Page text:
DSE Price Updates

                              TOL 330.00     TBL 1,800.00     TTP 510.00     TCC 1,640.00     SIMBA 1,780.00     SWISSPORT 650.00     TWIGA 1,340.00 -20.00     NICOL 305.00     DCB 360.00     KA 1,500.00     EABL 2,000.00     JHL 5,860.00    
LAST UPDATE: 24/9/2008 - 5:58PM EAT

Thursday, November 6, 2008


[Photo courtesy of: Muhidin Issa Michuzi]


Hon. Mustafa Mkullo, Minister for Finance and Economic Affairs;
Madame Antoinette Sayeh, Director for Africa Department, IMF;
Mr. Gray Mgonja, Permanent Secretary, Ministry of Finance;
Professor Benno Ndulu, Governor of the Bank of Tanzania;
Deputy Governors of the Bank of Tanzania;
Leaders and Representatives of Financial Institutions in Tanzania;
Distinguished Invited Guests;

(I recognize Mzee Mtei, Bob Makani and Mr. Mbaya;
Ladies and Gentlemen.

It is, indeed a pleasure for me to be afforded the opportunity to address such an important conference which brings together the practitioners of the financial institutions that are so key, to the realization of the growth and development of Tanzania.

Since independence, the hope for each Tanzanian has been better life. Building and nurturing a nation whose people are free of ignorance, disease and poverty have been the hallmark aspirations, guide and preoccupation of the successive administrations in our dear country.

Today, the
vision that underlies our socio-economic agenda and programs still carries these great dreams of each Tanzanian since dawn of independence.
History has over time taught us that success in achieving these goals sustainably lies ultimately in the private sector’s maximum involvement in economic activity.

It is in recognition of this important fact, that the reforms that we have undertaken over the past two decades have brought the private sector to the centre of the economic development agenda in our country.
As you all know, human intellect and entrepreneurship are among the greatest assets any nation can have.

But the best ideas, as truly as they are human, will hardly get off the ground effectively, without being properly nurtured and empowered. Financing is critical in this regard. It does not matter whether the idea is big or small.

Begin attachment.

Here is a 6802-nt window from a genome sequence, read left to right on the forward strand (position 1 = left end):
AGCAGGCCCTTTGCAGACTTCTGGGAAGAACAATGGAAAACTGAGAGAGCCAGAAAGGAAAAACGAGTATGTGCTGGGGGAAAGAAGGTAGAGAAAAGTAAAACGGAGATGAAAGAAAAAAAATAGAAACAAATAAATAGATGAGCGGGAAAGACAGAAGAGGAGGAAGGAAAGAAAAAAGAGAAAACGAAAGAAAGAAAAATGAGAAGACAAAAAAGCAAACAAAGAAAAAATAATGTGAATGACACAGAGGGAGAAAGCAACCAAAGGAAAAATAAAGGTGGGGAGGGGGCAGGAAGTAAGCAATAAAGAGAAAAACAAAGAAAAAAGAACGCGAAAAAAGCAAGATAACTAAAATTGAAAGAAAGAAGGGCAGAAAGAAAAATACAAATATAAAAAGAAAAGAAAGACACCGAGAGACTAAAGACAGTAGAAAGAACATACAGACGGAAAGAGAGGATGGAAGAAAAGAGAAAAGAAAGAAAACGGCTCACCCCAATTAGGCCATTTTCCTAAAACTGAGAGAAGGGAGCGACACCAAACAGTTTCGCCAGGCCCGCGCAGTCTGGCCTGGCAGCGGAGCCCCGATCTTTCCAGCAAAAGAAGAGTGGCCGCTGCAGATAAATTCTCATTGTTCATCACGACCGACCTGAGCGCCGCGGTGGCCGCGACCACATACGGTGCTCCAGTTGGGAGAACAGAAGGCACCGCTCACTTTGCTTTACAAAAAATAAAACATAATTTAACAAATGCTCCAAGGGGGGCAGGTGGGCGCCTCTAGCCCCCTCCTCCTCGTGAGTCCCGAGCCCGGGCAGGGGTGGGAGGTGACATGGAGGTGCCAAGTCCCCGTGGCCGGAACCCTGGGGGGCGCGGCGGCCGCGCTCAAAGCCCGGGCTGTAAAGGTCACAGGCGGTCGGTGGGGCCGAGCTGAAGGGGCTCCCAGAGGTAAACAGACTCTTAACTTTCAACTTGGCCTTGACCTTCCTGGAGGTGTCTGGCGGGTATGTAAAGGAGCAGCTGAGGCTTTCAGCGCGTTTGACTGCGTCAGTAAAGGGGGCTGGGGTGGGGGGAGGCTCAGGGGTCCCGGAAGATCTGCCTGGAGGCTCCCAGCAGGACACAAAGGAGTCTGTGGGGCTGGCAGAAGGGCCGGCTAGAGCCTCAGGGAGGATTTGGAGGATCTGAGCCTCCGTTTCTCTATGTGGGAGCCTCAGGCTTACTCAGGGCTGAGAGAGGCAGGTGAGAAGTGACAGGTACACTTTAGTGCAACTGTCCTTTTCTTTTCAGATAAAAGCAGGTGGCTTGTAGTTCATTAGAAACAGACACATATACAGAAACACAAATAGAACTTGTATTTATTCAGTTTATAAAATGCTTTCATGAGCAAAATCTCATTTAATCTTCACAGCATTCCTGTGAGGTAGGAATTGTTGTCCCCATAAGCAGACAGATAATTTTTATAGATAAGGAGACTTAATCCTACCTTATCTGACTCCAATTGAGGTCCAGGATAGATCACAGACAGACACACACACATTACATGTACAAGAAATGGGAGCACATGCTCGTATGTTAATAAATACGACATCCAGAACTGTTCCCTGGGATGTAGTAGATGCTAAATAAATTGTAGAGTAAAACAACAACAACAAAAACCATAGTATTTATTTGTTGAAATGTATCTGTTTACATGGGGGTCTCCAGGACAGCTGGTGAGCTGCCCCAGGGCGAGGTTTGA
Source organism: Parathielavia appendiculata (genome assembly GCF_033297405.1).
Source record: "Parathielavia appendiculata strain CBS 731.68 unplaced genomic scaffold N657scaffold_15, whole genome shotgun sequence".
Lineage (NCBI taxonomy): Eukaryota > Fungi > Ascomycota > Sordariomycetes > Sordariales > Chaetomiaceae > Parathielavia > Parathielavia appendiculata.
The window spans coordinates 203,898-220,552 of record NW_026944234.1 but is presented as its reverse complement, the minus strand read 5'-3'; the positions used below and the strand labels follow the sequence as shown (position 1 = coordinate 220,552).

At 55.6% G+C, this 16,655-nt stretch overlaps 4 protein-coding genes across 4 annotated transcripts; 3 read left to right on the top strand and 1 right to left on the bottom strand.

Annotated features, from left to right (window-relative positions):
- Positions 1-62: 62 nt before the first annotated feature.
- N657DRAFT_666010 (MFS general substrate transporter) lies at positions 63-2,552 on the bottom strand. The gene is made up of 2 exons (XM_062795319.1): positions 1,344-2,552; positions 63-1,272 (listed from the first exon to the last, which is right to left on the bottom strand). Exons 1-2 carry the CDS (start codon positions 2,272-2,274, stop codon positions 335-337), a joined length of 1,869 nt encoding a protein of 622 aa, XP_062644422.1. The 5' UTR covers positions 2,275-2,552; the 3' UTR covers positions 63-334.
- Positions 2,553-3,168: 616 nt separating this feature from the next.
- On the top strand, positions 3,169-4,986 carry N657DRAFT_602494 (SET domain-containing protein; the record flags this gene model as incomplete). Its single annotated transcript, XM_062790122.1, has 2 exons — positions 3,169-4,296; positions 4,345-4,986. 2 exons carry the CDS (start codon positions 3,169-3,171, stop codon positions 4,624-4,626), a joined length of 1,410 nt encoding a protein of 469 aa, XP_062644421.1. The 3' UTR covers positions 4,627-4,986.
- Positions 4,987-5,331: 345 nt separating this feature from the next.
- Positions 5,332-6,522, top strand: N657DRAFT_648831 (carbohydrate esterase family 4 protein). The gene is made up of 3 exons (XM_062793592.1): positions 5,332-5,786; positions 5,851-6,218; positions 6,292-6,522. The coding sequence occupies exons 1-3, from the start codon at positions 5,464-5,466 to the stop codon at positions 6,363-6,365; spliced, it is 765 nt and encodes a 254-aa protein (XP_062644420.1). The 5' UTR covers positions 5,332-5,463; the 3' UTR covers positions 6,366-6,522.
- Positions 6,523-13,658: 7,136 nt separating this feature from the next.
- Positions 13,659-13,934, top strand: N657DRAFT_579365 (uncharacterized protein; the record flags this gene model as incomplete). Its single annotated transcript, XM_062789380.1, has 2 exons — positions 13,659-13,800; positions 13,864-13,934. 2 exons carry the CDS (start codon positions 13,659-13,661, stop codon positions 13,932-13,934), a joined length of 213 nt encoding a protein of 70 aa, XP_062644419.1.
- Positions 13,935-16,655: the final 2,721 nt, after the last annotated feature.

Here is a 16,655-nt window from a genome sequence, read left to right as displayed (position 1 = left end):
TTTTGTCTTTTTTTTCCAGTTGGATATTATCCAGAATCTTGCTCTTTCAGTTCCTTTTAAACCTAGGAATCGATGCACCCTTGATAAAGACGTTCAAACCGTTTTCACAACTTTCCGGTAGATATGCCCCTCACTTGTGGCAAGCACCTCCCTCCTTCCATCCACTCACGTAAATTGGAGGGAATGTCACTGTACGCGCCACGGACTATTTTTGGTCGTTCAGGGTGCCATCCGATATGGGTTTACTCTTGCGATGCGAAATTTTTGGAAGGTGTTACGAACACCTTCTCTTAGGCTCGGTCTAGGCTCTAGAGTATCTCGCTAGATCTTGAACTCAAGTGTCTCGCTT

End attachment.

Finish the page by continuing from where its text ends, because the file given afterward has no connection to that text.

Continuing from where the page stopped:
A widow, who is struggling to feed her children, may identify a good market for pancakes that she knows she can easily take advantage of. A good market or a good idea without finance, will not enable this woman realize her ambition to change her life.
A graduate of agricultural science may identify a fertile peace of land suitable for a crop that has good local and global demand. He knows what to do to get maximum output from the land, but without finance his knowledge will be worthless. Likewise, an investor with an excellent idea about a good project is helpless without finance.

Tanzanians are a very resourceful people. They are full of good ideas which can transform this nation into the dreamland of our people. But, without proper financing though, those man y ideas will not be realized. It is just as good as having no ideas at all.

I am saying this, Mr. Governor and distinguished representatives of the financial institutions, just to remind ourselves of the importance of having a financial intermediation system that efficiently collects the funds from those who have money to spare, and channel them to those in need of funds for investment. Morden civilization has been made possible and sustained by credit flows—a fact that is even more clear now that, the world is going through a financial crisis.

Our entrepreneurs—small and large—need reliable, accessible and sustainable sources of financing. Providing funds at reasonable cost, remains a major challenge in our country, more so for people in the rural areas and small enterprises.

That is why, Governor and distinguished delegates, I consider this meeting to be an opportune moment for me to address officials who are best placed to give us answers as to how this gap can be filled and indeed, bring those answers to reality.

First Generation Financial Reforms in Tanzania
Before identifying the challenges ahead let me reflect on the ground that we have covered in addressing the financial sector problems in our country. We are, today, in the middle of financial sector reforms whose first phase started in the early 1990s.

Two important pieces of legislations were passed in the first half of the 1990s, namely:
The Banking and Financial Institutions Act 1991 which opened up the financial sector to private capital both local and foreign, and;
The Bank of Tanzania Act 1995 that shed the non-traditional functions off the responsibilities of the Bank of Tanzania and gave the Bank the independence it needs in pursuit of financial and price stability, which the Act made the primary objective of the Bank.

I am happy to have been associated with the conception and passage of the BOT Act. At that time I was the Minister for Finance.

Both acts have now been revised in 2006 to match with the changing times and needs of modern financial sectors.

Several additional laws were enacted which gave the financial sector its current market based character. The Foreign Exchange Act 1992, that among others provided for the administration and management of dealings in gold, and foreign currency and the Bureau de Change Regulations of 1992 that, provided for establishment of bureaus de change are cases in point. The other is Capital and Securities Market Authority Act 1994 that formed the Capital and Securities Market Authority and laid the ground for establishm ent of the Dar es Salaam Stock Exchange in 1996.